A man who survived being taken prisoner by the Germans as a teenage Finnish merchant marine during the Second World War and later went on to help build the Superstack in Sudbury died Oct. 30 at the age of 90.
“From his youth as a sailor in Finland, his travels across Canada raising smokestacks, and his work constructing homes and buildings in Sudbury, Aarne brought energy, determination, and sisu (the Finnish concept of determination or resilience) to every project,” said Aarne Kovala's obituary.
“Aarne loved spending time at his camp on Lake Panache surrounded by friends and family. He will be remembered for his cheerful personality and easy laugh.”
Sudbury.com interviewed Kovala about his life a couple of times over the years, most recently in 2017, when he spoke about his role in building the Superstack in the wake of news that it will be dismantled.
Safety in the 1970s wasn't what it is today. To get to the top of the stack while it was under construction, workers would hop on the cement buckets being hoisted to the top of the structure, and hang on for dear life.
As far as Kovala knows, nobody was killed in the stack's construction.
There's an amazing photo of Kovala – sitting at the top of the Superstack – without any fall restraint safety gear.
“You couldn't have any safety belts because you were moving steady,” he said. “Of course, everybody is maybe afraid of heights, but after awhile you get used to it.”
The Superstack was about half-completed on Aug. 20, 1970, when a tornado blew through the Sudbury area. Kovala was at the top of the stack when the tornado hit.
“I was working, yeah,” he said. “It got a little bit dark. The wind's coming. People were hanging onto the posts, you know because the wind's so strong.”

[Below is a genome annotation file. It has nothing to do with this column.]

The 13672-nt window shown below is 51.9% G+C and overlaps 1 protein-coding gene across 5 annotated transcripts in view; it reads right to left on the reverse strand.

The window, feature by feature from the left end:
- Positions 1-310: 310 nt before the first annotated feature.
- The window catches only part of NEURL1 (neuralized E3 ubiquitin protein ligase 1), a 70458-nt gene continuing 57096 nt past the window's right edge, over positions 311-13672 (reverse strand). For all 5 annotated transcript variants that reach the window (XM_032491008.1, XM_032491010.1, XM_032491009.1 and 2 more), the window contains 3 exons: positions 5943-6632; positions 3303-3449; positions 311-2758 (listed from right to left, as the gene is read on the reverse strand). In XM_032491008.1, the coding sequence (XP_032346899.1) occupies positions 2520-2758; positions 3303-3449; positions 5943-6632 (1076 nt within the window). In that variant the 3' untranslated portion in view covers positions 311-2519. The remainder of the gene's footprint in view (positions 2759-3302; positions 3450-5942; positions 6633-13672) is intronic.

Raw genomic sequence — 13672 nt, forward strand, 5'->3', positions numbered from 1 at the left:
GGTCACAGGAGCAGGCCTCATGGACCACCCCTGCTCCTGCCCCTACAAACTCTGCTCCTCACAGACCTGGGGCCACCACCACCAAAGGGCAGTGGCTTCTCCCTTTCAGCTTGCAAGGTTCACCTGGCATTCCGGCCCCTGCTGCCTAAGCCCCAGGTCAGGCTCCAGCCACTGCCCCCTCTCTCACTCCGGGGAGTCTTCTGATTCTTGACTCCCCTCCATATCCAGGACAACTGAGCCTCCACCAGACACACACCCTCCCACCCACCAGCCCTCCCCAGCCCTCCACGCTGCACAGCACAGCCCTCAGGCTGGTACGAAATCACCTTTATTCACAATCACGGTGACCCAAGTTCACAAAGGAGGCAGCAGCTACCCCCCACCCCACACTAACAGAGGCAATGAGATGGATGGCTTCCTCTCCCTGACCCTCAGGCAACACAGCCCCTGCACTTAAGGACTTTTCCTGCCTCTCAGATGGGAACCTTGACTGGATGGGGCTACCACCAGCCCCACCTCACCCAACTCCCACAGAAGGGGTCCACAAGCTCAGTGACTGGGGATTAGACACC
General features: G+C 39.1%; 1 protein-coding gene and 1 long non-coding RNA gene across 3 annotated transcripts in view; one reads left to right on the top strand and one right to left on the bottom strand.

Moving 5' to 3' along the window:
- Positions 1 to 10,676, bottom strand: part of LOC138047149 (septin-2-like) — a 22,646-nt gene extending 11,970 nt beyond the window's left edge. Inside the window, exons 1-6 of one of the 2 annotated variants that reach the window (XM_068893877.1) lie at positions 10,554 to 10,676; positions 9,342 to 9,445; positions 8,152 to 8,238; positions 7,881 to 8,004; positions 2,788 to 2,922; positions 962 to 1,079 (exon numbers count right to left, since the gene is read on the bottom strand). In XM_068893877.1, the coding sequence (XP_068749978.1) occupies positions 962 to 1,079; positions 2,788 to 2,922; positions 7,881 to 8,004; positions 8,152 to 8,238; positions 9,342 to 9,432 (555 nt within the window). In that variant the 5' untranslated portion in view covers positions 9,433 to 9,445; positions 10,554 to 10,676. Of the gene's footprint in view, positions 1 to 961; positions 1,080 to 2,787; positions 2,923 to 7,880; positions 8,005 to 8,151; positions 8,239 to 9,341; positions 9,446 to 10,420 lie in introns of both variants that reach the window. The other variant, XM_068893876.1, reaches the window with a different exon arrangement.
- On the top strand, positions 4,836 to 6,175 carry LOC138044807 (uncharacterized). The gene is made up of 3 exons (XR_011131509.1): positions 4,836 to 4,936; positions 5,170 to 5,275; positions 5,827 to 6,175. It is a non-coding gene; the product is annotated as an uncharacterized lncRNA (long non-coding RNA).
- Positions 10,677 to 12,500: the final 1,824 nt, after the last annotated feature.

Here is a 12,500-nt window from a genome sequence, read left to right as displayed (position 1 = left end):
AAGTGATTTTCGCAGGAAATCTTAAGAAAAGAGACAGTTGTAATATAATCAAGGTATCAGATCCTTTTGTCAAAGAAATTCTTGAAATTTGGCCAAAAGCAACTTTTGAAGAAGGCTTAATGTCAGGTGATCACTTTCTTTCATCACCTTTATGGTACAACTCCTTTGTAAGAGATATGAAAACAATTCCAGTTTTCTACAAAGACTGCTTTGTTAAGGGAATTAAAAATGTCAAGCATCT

Kovala disputes the urban legend that the incomplete Superstack swayed from side to side in the tornado – he said he didn't feel anything.
Watch Kovala share memories about his time building the Superstack in a video produced in 2017 by Sudbury.com.
His daughter, Liisa Kovala, also wrote a book about her father's experiences in the Second World War called “Surviving Stutthof: My father's memories behind the Death Gate.”
It was originally self-published under another title in 2015, but was picked up by local publishing company Latitude 46 last year. You can purchase the book here through the publishing company's website.
Kovala was a teenage Finnish merchant marine in 1944 when his ship was captured by the Germans while docked in German-occupied Gdansk, Poland.
He and about 90 other merchant marines were transported to the nearby Stutthof concentration camp, a notorious facility where it's estimated more than 85,000 people died.
The story of his survival is told in the book penned by his daughter.
Kovala immigrated to Canada in 1951, where he settled in Sudbury, married, and had four children.
He told Sudbury.com in a 2015 interview that he was pleased to have worked with his daughter on the book.
“It's kind of exciting,” he said. “It's so nice to let kids know what happened to me when I was young.”
Kovala is survived by his wife Anja, children Tom (Carita Lanner), Mark (Kelly Reilly) and Anna Liisa (Michael Jensen), along with nine grandchildren. He's predeceased by his son John (Judith Kovala), who died in 2004.
The funeral visitation takes place from 6-8 p.m. Nov. 2 and 12-1 p.m. Nov. 3 at the Jackson and Barnard Funeral Home on Larch Street. The service follows the visitation at 1 p.m. Nov. 3 at the R.J. Barnard Chapel.
This story originally appeared on Sudbury.com, a sister website of Northern Ontario Business.